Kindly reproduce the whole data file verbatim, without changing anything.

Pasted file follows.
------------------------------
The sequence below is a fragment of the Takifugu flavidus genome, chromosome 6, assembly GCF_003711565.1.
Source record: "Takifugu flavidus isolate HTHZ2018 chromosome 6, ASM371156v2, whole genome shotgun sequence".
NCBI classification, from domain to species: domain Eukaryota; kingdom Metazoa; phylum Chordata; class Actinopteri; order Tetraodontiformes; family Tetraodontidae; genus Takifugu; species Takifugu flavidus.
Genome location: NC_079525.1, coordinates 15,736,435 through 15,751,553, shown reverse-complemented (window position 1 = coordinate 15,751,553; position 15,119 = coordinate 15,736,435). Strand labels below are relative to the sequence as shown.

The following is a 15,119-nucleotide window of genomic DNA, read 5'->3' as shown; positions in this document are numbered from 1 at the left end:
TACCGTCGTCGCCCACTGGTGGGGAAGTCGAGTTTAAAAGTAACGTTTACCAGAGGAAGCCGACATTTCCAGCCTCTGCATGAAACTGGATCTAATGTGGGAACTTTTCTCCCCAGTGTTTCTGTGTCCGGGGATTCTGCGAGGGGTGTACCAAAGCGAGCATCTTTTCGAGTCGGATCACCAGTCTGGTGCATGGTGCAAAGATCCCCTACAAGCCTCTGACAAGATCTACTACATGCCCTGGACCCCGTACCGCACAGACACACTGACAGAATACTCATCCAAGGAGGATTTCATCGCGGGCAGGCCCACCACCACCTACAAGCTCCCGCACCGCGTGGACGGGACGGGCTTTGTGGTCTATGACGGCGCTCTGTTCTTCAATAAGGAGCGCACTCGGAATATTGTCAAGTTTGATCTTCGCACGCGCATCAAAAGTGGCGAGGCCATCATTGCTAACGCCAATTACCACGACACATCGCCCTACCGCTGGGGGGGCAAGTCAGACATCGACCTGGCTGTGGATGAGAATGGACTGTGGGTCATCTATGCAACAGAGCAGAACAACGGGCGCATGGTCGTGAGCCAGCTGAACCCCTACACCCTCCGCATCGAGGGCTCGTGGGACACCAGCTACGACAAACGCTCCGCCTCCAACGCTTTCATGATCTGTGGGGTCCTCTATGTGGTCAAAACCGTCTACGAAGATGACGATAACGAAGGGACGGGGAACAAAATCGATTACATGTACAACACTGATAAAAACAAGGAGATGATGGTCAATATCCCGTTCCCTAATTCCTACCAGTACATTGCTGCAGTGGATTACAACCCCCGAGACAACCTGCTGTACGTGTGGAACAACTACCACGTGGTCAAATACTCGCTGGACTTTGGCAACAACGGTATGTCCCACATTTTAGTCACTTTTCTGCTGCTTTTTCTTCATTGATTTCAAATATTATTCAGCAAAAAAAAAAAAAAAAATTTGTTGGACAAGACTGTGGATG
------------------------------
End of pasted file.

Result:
The sequence below is a fragment of the Takifugu flavidus genome, chromosome 6, assembly GCF_003711565.1.
Source record: "Takifugu flavidus isolate HTHZ2018 chromosome 6, ASM371156v2, whole genome shotgun sequence".
NCBI classification, from domain to species: domain Eukaryota; kingdom Metazoa; phylum Chordata; class Actinopteri; order Tetraodontiformes; family Tetraodontidae; genus Takifugu; species Takifugu flavidus.
Genome location: NC_079525.1, coordinates 15,736,435 through 15,751,553, shown reverse-complemented (window position 1 = coordinate 15,751,553; position 15,119 = coordinate 15,736,435). Strand labels below are relative to the sequence as shown.

The following is a 15,119-nucleotide window of genomic DNA, read 5'->3' as shown; positions in this document are numbered from 1 at the left end:
TACCGTCGTCGCCCACTGGTGGGGAAGTCGAGTTTAAAAGTAACGTTTACCAGAGGAAGCCGACATTTCCAGCCTCTGCATGAAACTGGATCTAATGTGGGAACTTTTCTCCCCAGTGTTTCTGTGTCCGGGGATTCTGCGAGGGGTGTACCAAAGCGAGCATCTTTTCGAGTCGGATCACCAGTCTGGTGCATGGTGCAAAGATCCCCTACAAGCCTCTGACAAGATCTACTACATGCCCTGGACCCCGTACCGCACAGACACACTGACAGAATACTCATCCAAGGAGGATTTCATCGCGGGCAGGCCCACCACCACCTACAAGCTCCCGCACCGCGTGGACGGGACGGGCTTTGTGGTCTATGACGGCGCTCTGTTCTTCAATAAGGAGCGCACTCGGAATATTGTCAAGTTTGATCTTCGCACGCGCATCAAAAGTGGCGAGGCCATCATTGCTAACGCCAATTACCACGACACATCGCCCTACCGCTGGGGGGGCAAGTCAGACATCGACCTGGCTGTGGATGAGAATGGACTGTGGGTCATCTATGCAACAGAGCAGAACAACGGGCGCATGGTCGTGAGCCAGCTGAACCCCTACACCCTCCGCATCGAGGGCTCGTGGGACACCAGCTACGACAAACGCTCCGCCTCCAACGCTTTCATGATCTGTGGGGTCCTCTATGTGGTCAAAACCGTCTACGAAGATGACGATAACGAAGGGACGGGGAACAAAATCGATTACATGTACAACACTGATAAAAACAAGGAGATGATGGTCAATATCCCGTTCCCTAATTCCTACCAGTACATTGCTGCAGTGGATTACAACCCCCGAGACAACCTGCTGTACGTGTGGAACAACTACCACGTGGTCAAATACTCGCTGGACTTTGGCAACAACGGTATGTCCCACATTTTAGTCACTTTTCTGCTGCTTTTTCTTCATTGATTTCAAATATTATTCAGCAAAAAAAAAAAAAAAAATTTGTTGGACAAGACTGTGGATG